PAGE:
The disruption of exports to Europe and the rise of domestic industry during World War I had altered the Chinese pattern of trade and this was a further factor behind the changes in the monetary system. Typical commodities included sesame and raw cotton, and before the war sesame was processed and traded in Hankou for the European market, with the German oil and chemical industries as its most important customers.

A survey conducted before World War I reported that net profit per mu approximately six acres of sesame was fifteen qian 1, wen , in comparison to a net profit of twelve qian from one mu of cotton.

During this period, Hankou was the trading center that linked raw cotton from inland China with Shanghai cotton mills, and Table 5. The survey was conducted again after the war and stated that the net profit from raw cotton cultivation had risen to 16 qian Rinji Sangyo Chosakyoku Vol. There is no doubt that some peasants in the central Yangzi area switched from sesame to cotton cultivation, as is hinted at in the survey. Changing trade patterns, such as those outlined above, dictated changes in the currencies in circulation.

Demand for raw cotton in Shang- hai caused the silver dollar that was in circulation in the Lower Yangzi area to penetrate into the cotton-growing regions of the central Yangzi area.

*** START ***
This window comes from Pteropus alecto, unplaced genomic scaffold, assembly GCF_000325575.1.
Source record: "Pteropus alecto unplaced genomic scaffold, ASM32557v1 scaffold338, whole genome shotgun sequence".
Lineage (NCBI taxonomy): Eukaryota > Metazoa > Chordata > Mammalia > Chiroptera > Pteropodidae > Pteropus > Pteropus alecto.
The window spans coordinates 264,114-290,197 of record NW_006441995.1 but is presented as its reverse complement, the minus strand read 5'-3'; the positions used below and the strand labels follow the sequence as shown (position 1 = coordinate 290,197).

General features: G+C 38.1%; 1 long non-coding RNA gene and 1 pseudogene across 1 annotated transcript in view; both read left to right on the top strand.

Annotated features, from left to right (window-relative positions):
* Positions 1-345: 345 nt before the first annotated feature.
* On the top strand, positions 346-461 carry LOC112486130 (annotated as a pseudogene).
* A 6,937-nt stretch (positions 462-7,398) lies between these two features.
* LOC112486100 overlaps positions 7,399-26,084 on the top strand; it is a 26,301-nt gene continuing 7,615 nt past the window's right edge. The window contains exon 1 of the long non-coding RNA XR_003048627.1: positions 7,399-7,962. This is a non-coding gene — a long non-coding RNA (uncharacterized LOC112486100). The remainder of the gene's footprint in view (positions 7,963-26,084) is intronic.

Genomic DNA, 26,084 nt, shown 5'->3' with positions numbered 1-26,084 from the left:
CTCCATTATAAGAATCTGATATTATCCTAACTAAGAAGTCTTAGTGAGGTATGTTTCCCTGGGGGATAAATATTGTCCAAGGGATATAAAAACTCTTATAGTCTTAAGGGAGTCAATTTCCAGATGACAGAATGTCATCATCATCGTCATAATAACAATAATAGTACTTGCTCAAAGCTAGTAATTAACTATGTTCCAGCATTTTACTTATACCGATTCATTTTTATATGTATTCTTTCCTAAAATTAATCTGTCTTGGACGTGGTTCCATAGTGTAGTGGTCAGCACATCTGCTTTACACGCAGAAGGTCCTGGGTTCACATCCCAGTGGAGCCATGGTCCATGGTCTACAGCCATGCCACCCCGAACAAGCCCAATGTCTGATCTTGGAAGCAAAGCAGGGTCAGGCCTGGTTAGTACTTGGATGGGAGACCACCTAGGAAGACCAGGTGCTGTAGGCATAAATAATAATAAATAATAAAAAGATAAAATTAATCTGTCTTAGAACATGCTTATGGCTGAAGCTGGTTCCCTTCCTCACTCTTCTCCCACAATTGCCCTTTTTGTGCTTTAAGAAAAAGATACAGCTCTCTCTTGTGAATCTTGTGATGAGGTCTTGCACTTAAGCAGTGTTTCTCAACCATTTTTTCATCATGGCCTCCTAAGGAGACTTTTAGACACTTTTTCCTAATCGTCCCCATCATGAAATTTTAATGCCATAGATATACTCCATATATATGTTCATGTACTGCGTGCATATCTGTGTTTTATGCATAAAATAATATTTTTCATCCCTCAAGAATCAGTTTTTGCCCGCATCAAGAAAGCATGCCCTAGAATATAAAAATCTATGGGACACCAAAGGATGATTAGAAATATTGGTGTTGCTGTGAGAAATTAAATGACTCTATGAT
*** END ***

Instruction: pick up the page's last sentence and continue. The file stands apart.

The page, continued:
Further impetus to this process was provided by the collapse of the copper currency circuits during the war. The value of sesame imports from China possibly excludes that via the third countries.

Shikai dollar steadily expanded their spheres of circulation. In the mid- s, notes issued by the China Bank were generally accepted for trans- actions involving raw cotton in cotton trading cities such as Zhengzhou of Henan province Zhongwai Jingji Zhoukan The changes that occurred also had political implications.

Cotton exports, —31 1, piculs Total From From To foreign To domestic Year quantity Hankou Shanghai countries To Japan ports 1, 1, 1, 96 1, 1, 1, 1, 2, 1, 1, 2, 1, 1, 1, 1, 1, 2, 1, 1, 2, 1, 1, 1, 2, 1, 1, 3, 1, 2, 2, 1, 1, 1, 3, 1, 1, 2, 2, 1, 97 1, 2, 72 1, 1, 49 1, Source: National Government in This was in sharp contrast to the first stage which tended to promote the political division of China.

Formalization of the Money Supply and Currency Circuits This chapter has thus far considered two phases of monetary change: On the surface, this created a simmering tension between provincial and central governments, and between traditional financial institutions like the local money exchangers and the new Western-style banks.

Under- lying this tension was the more fundamental conflict of whether or not, in the light of changing demand, the money supply should be maintained by the local currency circuits or regulated by transregional official institutions. Traditionally, central government intervention in monetary affairs dif- fered in degree from time to time.

The issuance of government currency was usually accompanied by a process of adjustment in local markets as they set up their own units of account for monetary circulation.